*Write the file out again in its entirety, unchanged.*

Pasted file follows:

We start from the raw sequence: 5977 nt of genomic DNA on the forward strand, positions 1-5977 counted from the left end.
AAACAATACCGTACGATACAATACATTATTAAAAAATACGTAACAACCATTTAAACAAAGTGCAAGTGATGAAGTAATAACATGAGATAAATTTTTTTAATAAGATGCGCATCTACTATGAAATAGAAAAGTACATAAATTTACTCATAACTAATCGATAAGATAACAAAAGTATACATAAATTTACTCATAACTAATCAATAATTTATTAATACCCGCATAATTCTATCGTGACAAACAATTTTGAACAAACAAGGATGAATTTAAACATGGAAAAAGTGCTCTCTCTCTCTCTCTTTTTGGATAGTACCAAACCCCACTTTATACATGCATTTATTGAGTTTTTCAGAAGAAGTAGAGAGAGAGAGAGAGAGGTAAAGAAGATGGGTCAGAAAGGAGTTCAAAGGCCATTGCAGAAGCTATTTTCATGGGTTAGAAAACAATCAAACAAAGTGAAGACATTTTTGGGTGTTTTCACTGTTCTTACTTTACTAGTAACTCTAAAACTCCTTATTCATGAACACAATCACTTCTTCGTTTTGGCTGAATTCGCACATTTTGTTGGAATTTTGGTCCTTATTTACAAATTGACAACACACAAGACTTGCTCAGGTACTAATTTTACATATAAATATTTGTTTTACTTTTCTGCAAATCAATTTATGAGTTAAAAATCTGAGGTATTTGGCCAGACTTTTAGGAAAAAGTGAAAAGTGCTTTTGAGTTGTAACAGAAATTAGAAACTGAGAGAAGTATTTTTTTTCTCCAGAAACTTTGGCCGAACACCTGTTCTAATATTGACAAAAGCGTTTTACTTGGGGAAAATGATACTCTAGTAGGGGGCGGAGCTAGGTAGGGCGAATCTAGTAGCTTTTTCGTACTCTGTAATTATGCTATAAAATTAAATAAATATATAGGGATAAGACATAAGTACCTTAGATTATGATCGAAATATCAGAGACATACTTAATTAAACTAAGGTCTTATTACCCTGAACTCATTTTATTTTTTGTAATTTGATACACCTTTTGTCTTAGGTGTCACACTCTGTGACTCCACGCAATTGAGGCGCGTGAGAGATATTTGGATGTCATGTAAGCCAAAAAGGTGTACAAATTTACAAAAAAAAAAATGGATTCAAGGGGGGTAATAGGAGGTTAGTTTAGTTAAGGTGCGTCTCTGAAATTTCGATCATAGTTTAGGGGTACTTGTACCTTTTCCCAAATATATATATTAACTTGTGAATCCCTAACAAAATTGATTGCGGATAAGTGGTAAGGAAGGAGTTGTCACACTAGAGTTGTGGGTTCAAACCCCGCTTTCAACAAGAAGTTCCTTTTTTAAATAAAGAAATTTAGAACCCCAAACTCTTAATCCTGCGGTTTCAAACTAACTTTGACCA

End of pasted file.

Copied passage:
We start from the raw sequence: 5977 nt of genomic DNA on the forward strand, positions 1-5977 counted from the left end.
AAACAATACCGTACGATACAATACATTATTAAAAAATACGTAACAACCATTTAAACAAAGTGCAAGTGATGAAGTAATAACATGAGATAAATTTTTTTAATAAGATGCGCATCTACTATGAAATAGAAAAGTACATAAATTTACTCATAACTAATCGATAAGATAACAAAAGTATACATAAATTTACTCATAACTAATCAATAATTTATTAATACCCGCATAATTCTATCGTGACAAACAATTTTGAACAAACAAGGATGAATTTAAACATGGAAAAAGTGCTCTCTCTCTCTCTCTTTTTGGATAGTACCAAACCCCACTTTATACATGCATTTATTGAGTTTTTCAGAAGAAGTAGAGAGAGAGAGAGAGAGGTAAAGAAGATGGGTCAGAAAGGAGTTCAAAGGCCATTGCAGAAGCTATTTTCATGGGTTAGAAAACAATCAAACAAAGTGAAGACATTTTTGGGTGTTTTCACTGTTCTTACTTTACTAGTAACTCTAAAACTCCTTATTCATGAACACAATCACTTCTTCGTTTTGGCTGAATTCGCACATTTTGTTGGAATTTTGGTCCTTATTTACAAATTGACAACACACAAGACTTGCTCAGGTACTAATTTTACATATAAATATTTGTTTTACTTTTCTGCAAATCAATTTATGAGTTAAAAATCTGAGGTATTTGGCCAGACTTTTAGGAAAAAGTGAAAAGTGCTTTTGAGTTGTAACAGAAATTAGAAACTGAGAGAAGTATTTTTTTTCTCCAGAAACTTTGGCCGAACACCTGTTCTAATATTGACAAAAGCGTTTTACTTGGGGAAAATGATACTCTAGTAGGGGGCGGAGCTAGGTAGGGCGAATCTAGTAGCTTTTTCGTACTCTGTAATTATGCTATAAAATTAAATAAATATATAGGGATAAGACATAAGTACCTTAGATTATGATCGAAATATCAGAGACATACTTAATTAAACTAAGGTCTTATTACCCTGAACTCATTTTATTTTTTGTAATTTGATACACCTTTTGTCTTAGGTGTCACACTCTGTGACTCCACGCAATTGAGGCGCGTGAGAGATATTTGGATGTCATGTAAGCCAAAAAGGTGTACAAATTTACAAAAAAAAAAATGGATTCAAGGGGGGTAATAGGAGGTTAGTTTAGTTAAGGTGCGTCTCTGAAATTTCGATCATAGTTTAGGGGTACTTGTACCTTTTCCCAAATATATATATTAACTTGTGAATCCCTAACAAAATTGATTGCGGATAAGTGGTAAGGAAGGAGTTGTCACACTAGAGTTGTGGGTTCAAACCCCGCTTTCAACAAGAAGTTCCTTTTTTAAATAAAGAAATTTAGAACCCCAAACTCTTAATCCTGCGGTTTCAAACTAACTTTGACCA